Whether or not someone is outgoing isn’t something that can be altered or changed through policy, it inherently about them, as a person. And it ended badly for both the employee and the company. If it was focused on behaviour and substantiated with data (e.g. 25% of the time you don’t greet shoppers with our standard greeting and agreed body language) it could easily have been different.
2. Too new: It’s the first time the person has heard about the issue – there’s an old saying with performance discussions “Don’t bring anything new up”.
You must do the hard work of addressing behaviour through the intervening period. This conversation should focus on “progress” rather than “adjustment”.
3. Unfocused: being ill-prepared leads to rambling discussions that can easily delve into an area of concern that you hadn't wanted to raise. All the other person hears is negativity and feels under attack.
I'll keep saying it, preparation is everything. Careful planning of both the issue and how you intend to address it during the meeting reduces your risk of meandering off topic and enables you to stay on track and quickly move to the positive actions that can be made.
4. Different perceptions after the event: sometimes there will be a different sense of what was agreed, and how (and in what spirit) the conversation played out. The last thing you want to be relying on for evidence is your memory.
Retain your meeting plan and the notes you took during the meeting. After the meeting type these up and give them to the person so that you both have a written record. Ask them if there is anything missing or different about their recollection of events. Then file this information safely. Both you and the person must have clarity around the outcomes and feel that the conversation was conducted with fairness and transparency.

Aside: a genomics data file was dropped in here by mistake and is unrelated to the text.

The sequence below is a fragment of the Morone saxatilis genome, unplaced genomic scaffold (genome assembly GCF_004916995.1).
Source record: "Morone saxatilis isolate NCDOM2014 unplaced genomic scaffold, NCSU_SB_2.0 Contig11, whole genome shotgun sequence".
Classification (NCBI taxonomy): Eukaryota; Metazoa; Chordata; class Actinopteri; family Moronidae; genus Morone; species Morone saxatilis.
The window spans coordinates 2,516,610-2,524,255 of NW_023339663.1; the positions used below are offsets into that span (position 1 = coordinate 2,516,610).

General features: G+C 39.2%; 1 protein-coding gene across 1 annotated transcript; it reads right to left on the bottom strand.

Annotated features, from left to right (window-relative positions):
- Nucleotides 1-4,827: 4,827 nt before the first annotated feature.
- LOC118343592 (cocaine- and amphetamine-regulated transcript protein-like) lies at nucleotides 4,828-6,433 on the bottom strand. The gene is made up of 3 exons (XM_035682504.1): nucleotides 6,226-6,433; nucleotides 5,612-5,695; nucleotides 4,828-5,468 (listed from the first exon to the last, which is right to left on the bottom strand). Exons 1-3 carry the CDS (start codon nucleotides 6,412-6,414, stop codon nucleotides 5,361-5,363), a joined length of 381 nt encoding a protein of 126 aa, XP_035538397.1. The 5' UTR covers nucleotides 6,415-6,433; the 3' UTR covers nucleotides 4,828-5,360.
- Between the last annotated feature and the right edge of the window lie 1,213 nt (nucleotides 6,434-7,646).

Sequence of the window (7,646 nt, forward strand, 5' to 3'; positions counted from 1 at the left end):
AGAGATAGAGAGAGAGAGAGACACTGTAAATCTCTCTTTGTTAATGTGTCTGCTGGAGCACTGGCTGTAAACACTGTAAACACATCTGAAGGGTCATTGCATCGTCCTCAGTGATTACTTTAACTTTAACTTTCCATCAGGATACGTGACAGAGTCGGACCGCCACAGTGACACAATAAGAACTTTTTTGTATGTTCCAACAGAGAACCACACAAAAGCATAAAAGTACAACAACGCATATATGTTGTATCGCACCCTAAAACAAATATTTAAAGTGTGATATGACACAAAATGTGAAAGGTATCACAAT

5. Too much: You raise too many issues at one time– a litany of things they need to work on is demoralising and often provokes a fight or flight response by the other person.
Concentrate your efforts, if you can, on one issue at a time.
6. Combatative: Either you, or they or both of you are spoiling for a fight. It could be a simmering tension over something completely unrelated. This is a sure-fire way to end up with a complaint.
Put your personal feelings aside and concentrate on respecting the other person's views. If you have a history of "stormy weather" with each other, be clear about the state of your relationship at the beginning, let them know this is about performance and behaviour. Treat them with respect and let them know you expect them to reciprocate.
7. Complicating factors: There may be an overlap with an existing health issue, an office relationship or another factor that muddies the waters.
See above. This is not the time and place to raise such issues. If the other person raises it, acknowledge that it could be/is a complicating factor but stay focussed and stay on plan.
8. Dissonance: There is difference between what you say and what you do. It's problematic if you attempt to correct a behaviour that you yourself struggle with.
Show selective vulnerability - indicate that you too have difficulty with this issue if this is the case. Let them clearly understand that is something you are aware of and are working with your superior to resolve.
The following resources provide useful guidance: